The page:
We made it! Mimi and Chloe are with us in France. Here's how it played out.
If you've read my previous posts on the subject, you are aware that there are rules to be followed when bringing domestic animals into France. They must be micro chipped. They must have all the appropriate vaccinations. They must pass a health examination within ten days of entry into France. And the US Department of Agriculture (USDA) veterinarian for your state must sign off on their paperwork within ten days of entry into France. The timing is tight. The rules as published on the French consular website can be found here.
Dr. Greg Leck, months in advance. (The vet who had cared for our Siamese step-sisters since their birth having retired, apparently just to avoid this craziness.) The girls were chipped. The paperwork downloaded, printed, and discussed. Meanwhile, in order to bring the girls with us in the cabin and in order to go through French customs rather than customs in Barcelona (so that the girls would arrive as French rather than Spanish cats), we chose Turkish Airlines - JFK to Istanbul to Marseilles.
We bought soft-sided carriers, left them out and open for the girls to explore, put their favorite toys in them, and took the girls for several short rides in the carriers in hopes that would acclimate them. The girls weren't happy about it, Mimi (the elder of the two by one year) being the more vocal. She would also occasionally mark the padding with a spot of piss - just enough to let us know that she was pissed. But all in all, they dealt with the carriers well.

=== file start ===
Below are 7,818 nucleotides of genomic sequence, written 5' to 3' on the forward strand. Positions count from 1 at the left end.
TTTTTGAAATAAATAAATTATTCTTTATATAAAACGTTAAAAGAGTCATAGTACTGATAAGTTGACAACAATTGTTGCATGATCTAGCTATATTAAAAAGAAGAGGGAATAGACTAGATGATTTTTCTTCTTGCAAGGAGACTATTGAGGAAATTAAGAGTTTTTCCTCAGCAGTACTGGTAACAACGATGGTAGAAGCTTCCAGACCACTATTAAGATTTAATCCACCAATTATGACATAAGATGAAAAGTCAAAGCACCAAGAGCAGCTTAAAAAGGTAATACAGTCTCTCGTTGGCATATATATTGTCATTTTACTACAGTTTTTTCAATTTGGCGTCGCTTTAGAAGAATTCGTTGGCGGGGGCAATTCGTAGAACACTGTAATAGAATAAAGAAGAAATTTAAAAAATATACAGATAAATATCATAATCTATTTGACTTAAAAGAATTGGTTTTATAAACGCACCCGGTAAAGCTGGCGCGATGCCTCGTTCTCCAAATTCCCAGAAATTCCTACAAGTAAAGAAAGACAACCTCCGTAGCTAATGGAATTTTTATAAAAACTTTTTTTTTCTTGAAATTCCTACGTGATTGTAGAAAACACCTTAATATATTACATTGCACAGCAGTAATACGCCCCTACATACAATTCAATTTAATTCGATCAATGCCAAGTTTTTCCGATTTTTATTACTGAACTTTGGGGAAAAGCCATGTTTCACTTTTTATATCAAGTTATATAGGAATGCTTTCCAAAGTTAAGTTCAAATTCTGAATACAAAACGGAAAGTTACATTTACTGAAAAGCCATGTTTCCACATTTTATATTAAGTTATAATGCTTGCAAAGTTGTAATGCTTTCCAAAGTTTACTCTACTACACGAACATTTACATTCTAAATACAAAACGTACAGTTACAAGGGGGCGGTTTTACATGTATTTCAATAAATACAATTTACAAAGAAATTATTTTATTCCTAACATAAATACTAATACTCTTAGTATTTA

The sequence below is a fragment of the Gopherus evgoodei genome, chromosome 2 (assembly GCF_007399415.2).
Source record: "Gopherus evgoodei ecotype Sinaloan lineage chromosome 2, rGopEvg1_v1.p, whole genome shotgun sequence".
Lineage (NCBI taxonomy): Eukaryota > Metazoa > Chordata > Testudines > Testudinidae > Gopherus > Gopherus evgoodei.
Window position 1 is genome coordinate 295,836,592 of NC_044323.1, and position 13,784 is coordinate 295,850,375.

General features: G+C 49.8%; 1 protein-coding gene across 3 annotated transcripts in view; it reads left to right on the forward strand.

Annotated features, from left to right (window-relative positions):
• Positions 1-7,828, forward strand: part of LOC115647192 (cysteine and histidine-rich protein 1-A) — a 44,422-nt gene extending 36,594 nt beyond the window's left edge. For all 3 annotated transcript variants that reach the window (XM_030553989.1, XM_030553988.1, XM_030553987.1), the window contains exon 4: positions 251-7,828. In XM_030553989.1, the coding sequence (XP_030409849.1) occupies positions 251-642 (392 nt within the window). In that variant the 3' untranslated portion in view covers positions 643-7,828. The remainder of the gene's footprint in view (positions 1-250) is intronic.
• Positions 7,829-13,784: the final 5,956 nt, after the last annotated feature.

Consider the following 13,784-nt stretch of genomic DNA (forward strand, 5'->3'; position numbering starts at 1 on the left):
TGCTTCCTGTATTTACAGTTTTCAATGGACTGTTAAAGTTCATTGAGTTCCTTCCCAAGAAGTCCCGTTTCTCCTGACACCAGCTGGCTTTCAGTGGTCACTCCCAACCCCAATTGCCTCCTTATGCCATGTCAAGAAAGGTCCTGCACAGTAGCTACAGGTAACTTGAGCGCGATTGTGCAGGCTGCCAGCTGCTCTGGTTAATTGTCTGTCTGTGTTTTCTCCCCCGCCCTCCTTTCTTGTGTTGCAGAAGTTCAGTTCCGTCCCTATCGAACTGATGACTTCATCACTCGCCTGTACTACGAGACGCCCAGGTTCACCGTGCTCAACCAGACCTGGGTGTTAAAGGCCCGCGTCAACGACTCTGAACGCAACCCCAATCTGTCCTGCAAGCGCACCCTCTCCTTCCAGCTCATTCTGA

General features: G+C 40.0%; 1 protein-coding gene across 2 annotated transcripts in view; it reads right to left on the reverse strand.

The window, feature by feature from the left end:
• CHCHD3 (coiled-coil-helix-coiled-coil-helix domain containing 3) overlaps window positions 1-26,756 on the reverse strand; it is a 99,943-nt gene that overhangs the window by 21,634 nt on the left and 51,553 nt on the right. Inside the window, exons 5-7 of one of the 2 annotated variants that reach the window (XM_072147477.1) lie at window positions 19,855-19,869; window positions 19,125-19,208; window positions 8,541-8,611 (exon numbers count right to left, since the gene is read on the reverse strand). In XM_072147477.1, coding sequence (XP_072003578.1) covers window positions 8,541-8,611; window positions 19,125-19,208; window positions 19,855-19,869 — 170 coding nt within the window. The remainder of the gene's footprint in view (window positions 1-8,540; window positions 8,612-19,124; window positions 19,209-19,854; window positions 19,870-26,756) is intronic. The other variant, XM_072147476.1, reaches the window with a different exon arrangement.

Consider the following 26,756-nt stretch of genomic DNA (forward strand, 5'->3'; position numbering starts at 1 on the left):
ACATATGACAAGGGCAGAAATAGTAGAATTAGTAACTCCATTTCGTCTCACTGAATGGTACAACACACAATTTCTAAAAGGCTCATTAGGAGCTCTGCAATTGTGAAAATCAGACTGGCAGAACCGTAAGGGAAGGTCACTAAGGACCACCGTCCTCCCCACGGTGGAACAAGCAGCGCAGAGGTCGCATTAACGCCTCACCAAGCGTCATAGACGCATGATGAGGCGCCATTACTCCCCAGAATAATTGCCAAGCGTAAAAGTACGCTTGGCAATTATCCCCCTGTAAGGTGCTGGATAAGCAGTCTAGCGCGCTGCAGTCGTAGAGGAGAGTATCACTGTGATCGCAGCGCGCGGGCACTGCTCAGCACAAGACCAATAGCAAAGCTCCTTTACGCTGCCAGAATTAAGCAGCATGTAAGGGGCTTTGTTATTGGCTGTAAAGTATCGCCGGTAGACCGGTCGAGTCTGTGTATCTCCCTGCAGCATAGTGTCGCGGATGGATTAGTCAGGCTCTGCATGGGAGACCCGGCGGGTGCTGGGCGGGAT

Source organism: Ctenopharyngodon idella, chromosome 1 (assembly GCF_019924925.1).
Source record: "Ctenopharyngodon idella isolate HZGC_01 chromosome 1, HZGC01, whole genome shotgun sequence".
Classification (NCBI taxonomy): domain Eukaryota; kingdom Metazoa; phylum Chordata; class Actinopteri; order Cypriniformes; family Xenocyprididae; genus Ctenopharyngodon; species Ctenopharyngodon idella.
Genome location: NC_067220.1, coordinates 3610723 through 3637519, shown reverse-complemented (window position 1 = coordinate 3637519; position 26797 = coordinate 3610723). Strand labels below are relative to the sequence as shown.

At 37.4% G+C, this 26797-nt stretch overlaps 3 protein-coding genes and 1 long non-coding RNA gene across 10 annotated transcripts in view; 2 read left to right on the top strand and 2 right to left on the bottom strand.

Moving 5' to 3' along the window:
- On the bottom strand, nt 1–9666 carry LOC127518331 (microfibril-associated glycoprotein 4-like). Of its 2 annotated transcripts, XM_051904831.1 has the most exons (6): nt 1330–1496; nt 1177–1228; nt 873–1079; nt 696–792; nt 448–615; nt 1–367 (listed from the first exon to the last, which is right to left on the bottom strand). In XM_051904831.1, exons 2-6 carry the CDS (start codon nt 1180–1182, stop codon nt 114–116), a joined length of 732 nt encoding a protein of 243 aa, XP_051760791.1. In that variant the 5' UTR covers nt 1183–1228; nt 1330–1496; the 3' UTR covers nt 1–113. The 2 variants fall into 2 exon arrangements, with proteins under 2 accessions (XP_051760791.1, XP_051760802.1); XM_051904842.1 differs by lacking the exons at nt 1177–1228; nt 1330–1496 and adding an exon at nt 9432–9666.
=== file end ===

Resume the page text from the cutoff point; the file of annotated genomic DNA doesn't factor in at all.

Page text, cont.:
As our day of departure approached, things began to get tricky. Our vet had trouble connecting with the USDA vet in Harrisburg, the Pennsylvania state capitol about 80 miles from our home in Bath. The USDA wasn't responding to voice mails or faxes. Finally, during our visit to our local vet exactly nine days before our anticipated entry into France, we asked Dr. Leck once again to try to contact the USDA. Lo and behold, contact was made. "Fax me the paperwork," said the USDA, "and I'll get back to you in five minutes."
But that's exactly what happened. Surprise, surprise. A quick tweak, another fax, and according to the USDA we were good to go. Good to go, that is, to Harrisburg to have the paperwork signed and sealed.
Can it be done over the counter?
What are your hours?
8 AM to 4 PM.
Great. I hopped on my Suzuki and took the 80 mile ride to Harrisburg from Bath, found the right building, took the elevator up one floor, found the right office, and walked right in. And there, at the counter, was a sign that read: By Appointment Only. Appointment Hours 9:00 - 11:00 AM, 1:00 - 3:00 PM.
I rang the bell. I begged.
Maybe it could be done today. Maybe not. The vet is a busy man. He might not be able to fit you in.
I proposed to go to lunch for an hour, come back, and see where things stood.
I went to lunch for an hour and came back. I rang the bell. The vet appeared.
You're the one with the cats going to France?
That'll be $38.
I'll post once more when we arrive at our house in Quarante.